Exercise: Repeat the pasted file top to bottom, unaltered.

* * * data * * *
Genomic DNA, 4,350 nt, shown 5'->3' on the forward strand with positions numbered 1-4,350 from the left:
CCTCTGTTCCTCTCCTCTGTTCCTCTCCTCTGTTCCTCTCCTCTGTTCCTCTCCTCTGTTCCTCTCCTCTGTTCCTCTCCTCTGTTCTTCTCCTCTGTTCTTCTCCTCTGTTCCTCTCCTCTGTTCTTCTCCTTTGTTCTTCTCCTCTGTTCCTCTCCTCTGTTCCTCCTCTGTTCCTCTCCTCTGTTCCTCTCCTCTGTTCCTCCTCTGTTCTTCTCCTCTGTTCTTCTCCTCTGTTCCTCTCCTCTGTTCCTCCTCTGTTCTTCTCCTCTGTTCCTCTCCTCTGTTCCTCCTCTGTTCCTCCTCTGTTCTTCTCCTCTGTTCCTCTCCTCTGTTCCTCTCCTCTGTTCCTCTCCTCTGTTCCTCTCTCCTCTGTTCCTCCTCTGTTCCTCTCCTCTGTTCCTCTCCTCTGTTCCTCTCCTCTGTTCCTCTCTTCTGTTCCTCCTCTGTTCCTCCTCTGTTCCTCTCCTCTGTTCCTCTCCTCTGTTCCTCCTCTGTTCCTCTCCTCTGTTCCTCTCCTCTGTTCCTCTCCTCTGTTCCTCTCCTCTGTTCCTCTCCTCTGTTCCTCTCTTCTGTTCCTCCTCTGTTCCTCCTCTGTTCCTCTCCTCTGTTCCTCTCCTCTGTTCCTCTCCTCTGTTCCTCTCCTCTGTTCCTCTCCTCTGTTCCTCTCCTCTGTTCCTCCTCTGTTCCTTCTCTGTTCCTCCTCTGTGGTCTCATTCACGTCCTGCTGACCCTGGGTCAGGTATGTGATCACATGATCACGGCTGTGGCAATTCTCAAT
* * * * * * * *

Genomic DNA, 4,350 nt, shown 5'->3' on the forward strand with positions numbered 1-4,350 from the left:
CCTCTGTTCCTCTCCTCTGTTCCTCTCCTCTGTTCCTCTCCTCTGTTCCTCTCCTCTGTTCCTCTCCTCTGTTCCTCTCCTCTGTTCTTCTCCTCTGTTCTTCTCCTCTGTTCCTCTCCTCTGTTCTTCTCCTTTGTTCTTCTCCTCTGTTCCTCTCCTCTGTTCCTCCTCTGTTCCTCTCCTCTGTTCCTCTCCTCTGTTCCTCCTCTGTTCTTCTCCTCTGTTCTTCTCCTCTGTTCCTCTCCTCTGTTCCTCCTCTGTTCTTCTCCTCTGTTCCTCTCCTCTGTTCCTCCTCTGTTCCTCCTCTGTTCTTCTCCTCTGTTCCTCTCCTCTGTTCCTCTCCTCTGTTCCTCTCCTCTGTTCCTCTCTCCTCTGTTCCTCCTCTGTTCCTCTCCTCTGTTCCTCTCCTCTGTTCCTCTCCTCTGTTCCTCTCTTCTGTTCCTCCTCTGTTCCTCCTCTGTTCCTCTCCTCTGTTCCTCTCCTCTGTTCCTCCTCTGTTCCTCTCCTCTGTTCCTCTCCTCTGTTCCTCTCCTCTGTTCCTCTCCTCTGTTCCTCTCCTCTGTTCCTCTCTTCTGTTCCTCCTCTGTTCCTCCTCTGTTCCTCTCCTCTGTTCCTCTCCTCTGTTCCTCTCCTCTGTTCCTCTCCTCTGTTCCTCTCCTCTGTTCCTCTCCTCTGTTCCTCCTCTGTTCCTTCTCTGTTCCTCCTCTGTGGTCTCATTCACGTCCTGCTGACCCTGGGTCAGGTATGTGATCACATGATCACGGCTGTGGCAATTCTCAAT